During the 2017 season, the average length of a nine-inning major-league baseball game was three hours, five minutes and 11 seconds—an increase of 4 ½ minutes over the average nine-inning game in 2016.
Is this a disturbing trend? To baseball commissioner Rob Manfred, it is, and he has the authority to mandate changes in the rules governing pace of play. To his credit, however, he spent weeks negotiating changes with the MLB Players Association and finally forged an agreement acceptable to both parties.
Subsequently the commissioner stated, “I am pleased that we were able to reach an understanding with the Players Association to take concrete steps to address pace of play with the cooperation of players. My strong preference is to continue to have ongoing dialogue with the players to find mutually acceptable solutions.”
MLB Players Association Executive Director Tony Clark responded, “Players were involved in the pace-of-game discussion from day one and are committed to playing a crisp and exciting brand of baseball for the fans, but they remain concerned about rule changes that could alter the outcome of games and the fabric of the game itself.”
So, what’s up? First of all, there will be no pitch clock. Each team will be limited to six mound visits in nine innings, plus one additional mound visit for every extra inning played. If a manager or coach goes to the mound, it’s a visit. If a catcher goes to the mound, it’s a visit. If an infielder goes to the mound, that counts as a visit. A second visit to the mound by a manager in the same inning requires a pitching change. A reliever will have two minutes and five seconds from the time he enters the field of play to get to the mound and prepare to throw his first pitch. Finally, the umpire will have discretion to allow extra visits due to injury or game conditions.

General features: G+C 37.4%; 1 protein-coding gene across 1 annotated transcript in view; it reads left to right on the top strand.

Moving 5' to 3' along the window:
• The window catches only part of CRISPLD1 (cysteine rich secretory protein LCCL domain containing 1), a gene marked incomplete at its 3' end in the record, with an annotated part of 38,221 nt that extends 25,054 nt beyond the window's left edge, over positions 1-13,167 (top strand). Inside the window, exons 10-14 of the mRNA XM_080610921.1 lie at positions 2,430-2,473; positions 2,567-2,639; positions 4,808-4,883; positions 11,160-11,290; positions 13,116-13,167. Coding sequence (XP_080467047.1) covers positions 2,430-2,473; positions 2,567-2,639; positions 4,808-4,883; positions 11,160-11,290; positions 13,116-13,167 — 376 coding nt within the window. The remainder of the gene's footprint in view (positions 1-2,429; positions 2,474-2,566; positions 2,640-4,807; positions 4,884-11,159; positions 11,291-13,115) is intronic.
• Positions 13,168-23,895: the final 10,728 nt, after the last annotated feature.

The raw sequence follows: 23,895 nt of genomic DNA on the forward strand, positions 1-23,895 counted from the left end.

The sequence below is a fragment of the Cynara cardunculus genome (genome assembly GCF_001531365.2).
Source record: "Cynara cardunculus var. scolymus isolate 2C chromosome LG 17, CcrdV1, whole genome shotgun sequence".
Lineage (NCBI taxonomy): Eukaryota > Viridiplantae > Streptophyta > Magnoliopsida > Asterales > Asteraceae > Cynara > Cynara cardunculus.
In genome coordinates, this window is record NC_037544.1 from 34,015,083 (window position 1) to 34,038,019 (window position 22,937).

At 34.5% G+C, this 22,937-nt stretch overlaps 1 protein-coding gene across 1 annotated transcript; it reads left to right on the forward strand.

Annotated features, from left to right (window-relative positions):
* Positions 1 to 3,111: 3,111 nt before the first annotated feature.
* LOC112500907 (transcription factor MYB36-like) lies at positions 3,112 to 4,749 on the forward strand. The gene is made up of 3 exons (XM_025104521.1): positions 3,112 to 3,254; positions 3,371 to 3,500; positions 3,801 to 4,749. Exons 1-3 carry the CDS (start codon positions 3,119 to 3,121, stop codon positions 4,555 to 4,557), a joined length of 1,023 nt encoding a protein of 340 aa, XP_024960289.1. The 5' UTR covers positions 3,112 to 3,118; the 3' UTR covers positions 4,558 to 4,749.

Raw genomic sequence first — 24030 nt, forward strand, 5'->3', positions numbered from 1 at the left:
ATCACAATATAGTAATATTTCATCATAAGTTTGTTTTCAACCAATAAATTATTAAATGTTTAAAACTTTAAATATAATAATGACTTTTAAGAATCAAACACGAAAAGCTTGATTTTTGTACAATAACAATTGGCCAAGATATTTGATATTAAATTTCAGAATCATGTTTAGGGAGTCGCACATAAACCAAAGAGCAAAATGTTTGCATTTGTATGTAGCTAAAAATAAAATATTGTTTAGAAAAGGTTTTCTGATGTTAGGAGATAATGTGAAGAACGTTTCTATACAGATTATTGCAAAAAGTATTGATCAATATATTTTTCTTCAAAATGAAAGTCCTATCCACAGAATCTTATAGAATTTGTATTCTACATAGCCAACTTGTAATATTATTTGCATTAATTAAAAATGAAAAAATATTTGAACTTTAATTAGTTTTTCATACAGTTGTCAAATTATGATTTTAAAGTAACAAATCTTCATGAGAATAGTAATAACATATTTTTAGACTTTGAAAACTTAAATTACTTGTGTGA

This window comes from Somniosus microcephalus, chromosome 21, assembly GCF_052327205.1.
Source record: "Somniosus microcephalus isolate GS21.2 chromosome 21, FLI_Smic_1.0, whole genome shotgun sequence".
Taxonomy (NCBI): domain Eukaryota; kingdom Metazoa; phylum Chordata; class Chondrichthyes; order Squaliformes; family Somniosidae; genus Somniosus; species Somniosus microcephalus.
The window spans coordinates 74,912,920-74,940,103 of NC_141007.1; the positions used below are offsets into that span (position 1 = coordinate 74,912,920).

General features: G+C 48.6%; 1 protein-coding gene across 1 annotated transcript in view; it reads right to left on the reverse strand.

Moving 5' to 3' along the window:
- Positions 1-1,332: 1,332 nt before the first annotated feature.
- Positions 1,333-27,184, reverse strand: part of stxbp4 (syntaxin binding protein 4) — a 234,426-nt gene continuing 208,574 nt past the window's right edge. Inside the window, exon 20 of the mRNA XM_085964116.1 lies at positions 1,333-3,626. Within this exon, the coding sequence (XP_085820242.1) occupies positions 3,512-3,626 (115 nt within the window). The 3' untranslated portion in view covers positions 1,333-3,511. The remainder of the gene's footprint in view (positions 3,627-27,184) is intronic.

Breaks for commercials will be shorter. The clock starts immediately after the final out of an inning. In regular season games, the break will be 2:05. In nationally televised games, it will be 2:25. With 25 seconds remaining, the umpire will direct the pitcher to complete his warm-up pitches. With 20 seconds remaining, the batter is announced and must enter the batter’s box. At 0 seconds, the pitcher must deliver a pitch to the batter.
Are there penalties involved? There will be no automatic balls or strikes awarded, but individual players can be fined for violations. That should be interesting.
Also, there are changes to the video replay-review process and the technology involved, which I’ll cover in a future column.
Will these changes make a difference in the way the game is played? The rule changes are in effect for spring-training games that are underway. Let ‘em play ball and we’ll see.
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